Melchizedek is one of the most intriguing characters the Bible says almost nothing about. He’s only mentioned in three books of the Bible, but the conversation surrounding Melchizedek is expansive.

You’ve heard some people say Melchizedek is Jesus. You’ve heard some people say he’s just a guy who worshiped God. You’ve probably heard all kinds of ways Melchizedek’s life applies to yours.

He’s a mysterious figure, and I’ve found that mysterious Bible figures (like Michael the archangel) attract a lot of speculation, which ends up spreading some extra-biblical ideas. This means that when we sit down to study someone like Melchizedek (or a passage that mentions him), we’re often looking through folklore-tinted lenses.

I’ve found that a good way to approach these figures is just to search for every time they’re mentioned in the Bible, and create a list of observation-level facts. (Logos Bible Software makes this super easy, by the way.)

When I was working on a guide to the Book of Hebrews, I noticed that letter gives some attention to Melchizedek. So I took a break from that project to make a laundry list of biblical Melchizedek facts. Enjoy!8 facts about Melchizedek

Melchizedek: 8 biblical facts

1. Melchizedek is only mentioned in three books of the Bible.

The books Melchizedek is mentioned in are Genesis, Psalms, and  Hebrews. He’s introduced in Genesis, he’s alluded to in Psalms, and he’s shown as a case study for Jesus’ priesthood in Hebrews.

2. The New Testament says a lot more about Melchizedek than the Old Testament.

Compared to the New Testament, the Old Testament doesn’t say a whole lot about Melchizedek. His role in the Bible takes place in a span of just a few verses in Genesis, but the author of Hebrews unpacks his significance in great detail.

Melchizedek’s name is mentioned 10 times in the Bible: once in Genesis (Gn 14:8), once in Psalms (Ps 110:4), and the rest are in Hebrews. That’s a lot of NT love!

3. Melchizedek was a priest of God.

We get this from Genesis (Gn 14:18). Abram, whose name becomes Abraham later, has just returned from defeating four kings in battle, and a priest named Melchizedek brings out bread and wine for the hero. Then Melchizedek blesses Abram:

Blessed be Abram of God Most High,
Possessor of heaven and earth;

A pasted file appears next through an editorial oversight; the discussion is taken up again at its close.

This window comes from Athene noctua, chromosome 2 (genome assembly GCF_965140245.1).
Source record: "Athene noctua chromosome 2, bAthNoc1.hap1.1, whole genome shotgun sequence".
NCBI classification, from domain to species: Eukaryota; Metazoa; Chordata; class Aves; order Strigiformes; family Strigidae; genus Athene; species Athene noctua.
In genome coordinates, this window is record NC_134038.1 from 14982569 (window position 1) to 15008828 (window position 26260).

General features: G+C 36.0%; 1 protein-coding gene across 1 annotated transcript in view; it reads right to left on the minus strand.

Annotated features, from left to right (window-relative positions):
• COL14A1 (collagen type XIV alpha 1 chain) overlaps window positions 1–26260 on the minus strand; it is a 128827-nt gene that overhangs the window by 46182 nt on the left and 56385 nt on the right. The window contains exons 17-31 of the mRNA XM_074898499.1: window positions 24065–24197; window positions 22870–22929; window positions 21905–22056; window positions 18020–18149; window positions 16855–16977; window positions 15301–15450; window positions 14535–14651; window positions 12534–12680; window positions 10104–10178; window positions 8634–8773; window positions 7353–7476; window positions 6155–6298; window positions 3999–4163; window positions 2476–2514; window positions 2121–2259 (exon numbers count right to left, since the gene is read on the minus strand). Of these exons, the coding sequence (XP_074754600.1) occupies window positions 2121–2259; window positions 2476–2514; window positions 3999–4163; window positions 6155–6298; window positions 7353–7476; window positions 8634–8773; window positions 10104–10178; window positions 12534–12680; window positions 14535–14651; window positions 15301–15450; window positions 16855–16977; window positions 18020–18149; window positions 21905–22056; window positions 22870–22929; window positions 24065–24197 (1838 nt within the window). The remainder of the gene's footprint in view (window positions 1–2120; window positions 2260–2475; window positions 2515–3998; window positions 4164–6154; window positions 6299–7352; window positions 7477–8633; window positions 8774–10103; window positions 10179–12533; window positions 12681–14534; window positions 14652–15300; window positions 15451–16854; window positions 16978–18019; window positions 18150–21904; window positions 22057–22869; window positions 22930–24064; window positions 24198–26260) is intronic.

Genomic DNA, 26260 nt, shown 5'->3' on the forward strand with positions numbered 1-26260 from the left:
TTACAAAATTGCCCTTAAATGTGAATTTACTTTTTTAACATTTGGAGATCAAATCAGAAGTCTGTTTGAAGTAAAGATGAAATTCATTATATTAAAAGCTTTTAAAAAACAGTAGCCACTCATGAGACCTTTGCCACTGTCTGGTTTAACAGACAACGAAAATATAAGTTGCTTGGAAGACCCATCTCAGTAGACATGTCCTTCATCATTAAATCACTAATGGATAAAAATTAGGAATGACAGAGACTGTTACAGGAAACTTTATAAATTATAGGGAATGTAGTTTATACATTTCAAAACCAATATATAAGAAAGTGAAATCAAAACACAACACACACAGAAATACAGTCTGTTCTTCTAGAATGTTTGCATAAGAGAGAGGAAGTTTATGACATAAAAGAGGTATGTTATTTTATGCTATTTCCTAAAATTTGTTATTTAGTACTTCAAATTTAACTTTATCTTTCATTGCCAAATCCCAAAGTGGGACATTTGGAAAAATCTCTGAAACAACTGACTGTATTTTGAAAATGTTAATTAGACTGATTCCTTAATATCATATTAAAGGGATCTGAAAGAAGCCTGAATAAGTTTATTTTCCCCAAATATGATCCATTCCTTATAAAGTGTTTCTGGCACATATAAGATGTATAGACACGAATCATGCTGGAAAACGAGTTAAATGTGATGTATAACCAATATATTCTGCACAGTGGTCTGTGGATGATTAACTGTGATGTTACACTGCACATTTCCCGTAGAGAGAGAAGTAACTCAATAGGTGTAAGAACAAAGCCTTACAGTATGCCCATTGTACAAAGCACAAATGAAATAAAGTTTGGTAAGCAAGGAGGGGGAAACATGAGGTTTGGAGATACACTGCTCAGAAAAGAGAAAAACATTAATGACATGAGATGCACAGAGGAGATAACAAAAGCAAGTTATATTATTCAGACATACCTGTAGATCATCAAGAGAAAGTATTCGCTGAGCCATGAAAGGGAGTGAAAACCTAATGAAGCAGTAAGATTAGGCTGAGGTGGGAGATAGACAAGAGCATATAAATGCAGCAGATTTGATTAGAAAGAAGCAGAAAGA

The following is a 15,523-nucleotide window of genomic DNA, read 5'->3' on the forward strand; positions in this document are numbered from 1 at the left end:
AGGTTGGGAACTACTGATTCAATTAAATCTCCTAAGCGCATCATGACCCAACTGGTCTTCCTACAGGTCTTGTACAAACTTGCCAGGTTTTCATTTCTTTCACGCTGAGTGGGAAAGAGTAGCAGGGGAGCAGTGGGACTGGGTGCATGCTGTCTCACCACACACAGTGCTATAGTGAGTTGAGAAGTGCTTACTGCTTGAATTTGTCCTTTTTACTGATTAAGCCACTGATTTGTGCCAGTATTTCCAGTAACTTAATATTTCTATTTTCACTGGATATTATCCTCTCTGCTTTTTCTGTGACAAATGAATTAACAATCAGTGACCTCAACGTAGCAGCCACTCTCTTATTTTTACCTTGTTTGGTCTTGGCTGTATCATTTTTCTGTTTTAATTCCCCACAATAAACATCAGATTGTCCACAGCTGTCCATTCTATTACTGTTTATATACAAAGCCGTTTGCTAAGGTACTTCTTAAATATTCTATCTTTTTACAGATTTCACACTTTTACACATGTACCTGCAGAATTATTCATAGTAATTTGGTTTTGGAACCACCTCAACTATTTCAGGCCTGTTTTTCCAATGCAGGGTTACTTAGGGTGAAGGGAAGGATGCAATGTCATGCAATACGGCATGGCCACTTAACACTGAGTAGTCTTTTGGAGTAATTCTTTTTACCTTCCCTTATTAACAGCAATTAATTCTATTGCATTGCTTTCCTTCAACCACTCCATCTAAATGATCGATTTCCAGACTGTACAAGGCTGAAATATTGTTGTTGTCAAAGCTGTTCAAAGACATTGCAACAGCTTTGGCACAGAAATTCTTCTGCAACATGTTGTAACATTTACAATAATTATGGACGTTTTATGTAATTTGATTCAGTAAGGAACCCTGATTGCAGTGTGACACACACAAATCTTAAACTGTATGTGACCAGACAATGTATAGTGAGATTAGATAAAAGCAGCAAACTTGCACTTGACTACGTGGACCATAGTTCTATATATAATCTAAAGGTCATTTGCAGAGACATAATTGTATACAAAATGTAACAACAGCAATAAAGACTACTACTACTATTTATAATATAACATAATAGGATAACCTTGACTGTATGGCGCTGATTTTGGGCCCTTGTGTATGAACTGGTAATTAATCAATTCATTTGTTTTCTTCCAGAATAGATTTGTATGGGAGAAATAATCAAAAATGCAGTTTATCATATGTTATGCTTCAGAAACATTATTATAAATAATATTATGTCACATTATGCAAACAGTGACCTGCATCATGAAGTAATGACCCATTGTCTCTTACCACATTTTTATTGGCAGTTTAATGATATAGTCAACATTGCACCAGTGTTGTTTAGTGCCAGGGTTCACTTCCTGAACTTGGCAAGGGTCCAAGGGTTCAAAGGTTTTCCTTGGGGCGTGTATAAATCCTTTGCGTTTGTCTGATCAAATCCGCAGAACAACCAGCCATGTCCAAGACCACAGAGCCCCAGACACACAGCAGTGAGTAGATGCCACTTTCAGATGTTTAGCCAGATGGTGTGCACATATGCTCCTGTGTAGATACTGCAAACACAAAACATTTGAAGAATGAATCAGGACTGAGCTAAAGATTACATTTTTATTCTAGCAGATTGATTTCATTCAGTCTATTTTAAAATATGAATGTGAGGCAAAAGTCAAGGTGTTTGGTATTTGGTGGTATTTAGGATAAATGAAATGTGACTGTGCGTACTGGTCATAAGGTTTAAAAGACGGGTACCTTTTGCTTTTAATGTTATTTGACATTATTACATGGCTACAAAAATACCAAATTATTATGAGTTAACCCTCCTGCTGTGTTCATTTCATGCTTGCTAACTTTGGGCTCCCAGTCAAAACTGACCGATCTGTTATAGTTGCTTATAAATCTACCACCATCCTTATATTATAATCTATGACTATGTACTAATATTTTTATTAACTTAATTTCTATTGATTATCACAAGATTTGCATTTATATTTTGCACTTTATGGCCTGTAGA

And blessed be God Most High,
Who has delivered your enemies into your hand. (Gn 14:19–20)

4. Melchizedek was a king.

Specifically, Melchizedek was the king of Salem, a city-state in the land of Canaan. “Salem” means “full, complete, safe, whole, peaceful.” (Not to be confused with Selah). The author of Hebrews calls attention to this when likening Melchizedek to Jesus—Melchizedek was the king of “Peace,” which makes us think of another Prince of Peace we know (He 7:2).

5. Melchizedek’s name means “king of righteousness” (He 7:2).

The name comes from two Hebrew words: malak (king, ruler) and sadaq (righteous, just, innocent). It’s a pretty cool name.

6. The order of Melchizedek was royal and everlasting.

The 110th Psalm is a Messianic prophecy that tells us two things God promised to do for Jesus: make Jesus the king in Zion and make Jesus a priest.

The LORD has sworn and will not change His mind,
“You are a priest forever
According to the order of Melchizedek.” Ps 110:4

And of course, the permanence of Melchizedek’s priestly order is pretty important to the author of Hebrews, since Jesus is the resurrected great high priest of the new covenant between God and man.

7. Melchizedek was greater than Abraham and Aaron.

The author of Hebrews argues that when it comes to really outstanding human beings, Melchizedek trumps Abraham (He 7:7)—so much so that Abraham gave Melchizedek a tithe of all the spoils Abraham collected on his mission (Gn 14:20; He 7:4). And if Abraham looked up to Melchizedek, and Aaron looked up to Abraham, that puts the order of Melchizedek a deal higher up the totem pole than Aaron’s priesthood.

8. Melchizedek has no recorded family.

The Jews were all about genealogies—don’t take my word for it: read First Chronicles. Yet Melchizedek has none. There’s no Melchizedek, son of So-and-So. No mention of a mother. No mention of a son. Not really anything.

The author of Hebrews makes a pretty big deal out of this. He contrasts the lineage-based priesthood of Aaron with Melchizedek, who has no recorded birth or death or anything (He 7:3, 8).

This is where the discussion on Melchizedek gets really interesting, and goes in many different directions. Was he just a righteous man? An apparition of Jesus before he was born in the flesh (called a “theophany”)? An angel sent to govern the city of Salem?

Of course, that’s not really the author’s point. The author of Hebrews is more interested in showing off Jesus’ superior priesthood to the Hebrew Christian converts.

Want to know more about Melchizedek and the book of Hebrews?

You can download a Hebrews study guide that looks at Melchizedek and the rest of Hebrews in more detail—and coaches you through studying Hebrews yourself. For a 3-minute read, explore this quick overview on Hebrews.

More of a visual learner? Here’s an infographic on Hebrews. You can also take a look at this illustration based on the theme verse of Hebrews.

1Baker, Warren, and Eugene E. Carpenter. The Complete Word Study Dictionary: Old Testament. Chattanooga, TN: AMG Publishers, 2003.

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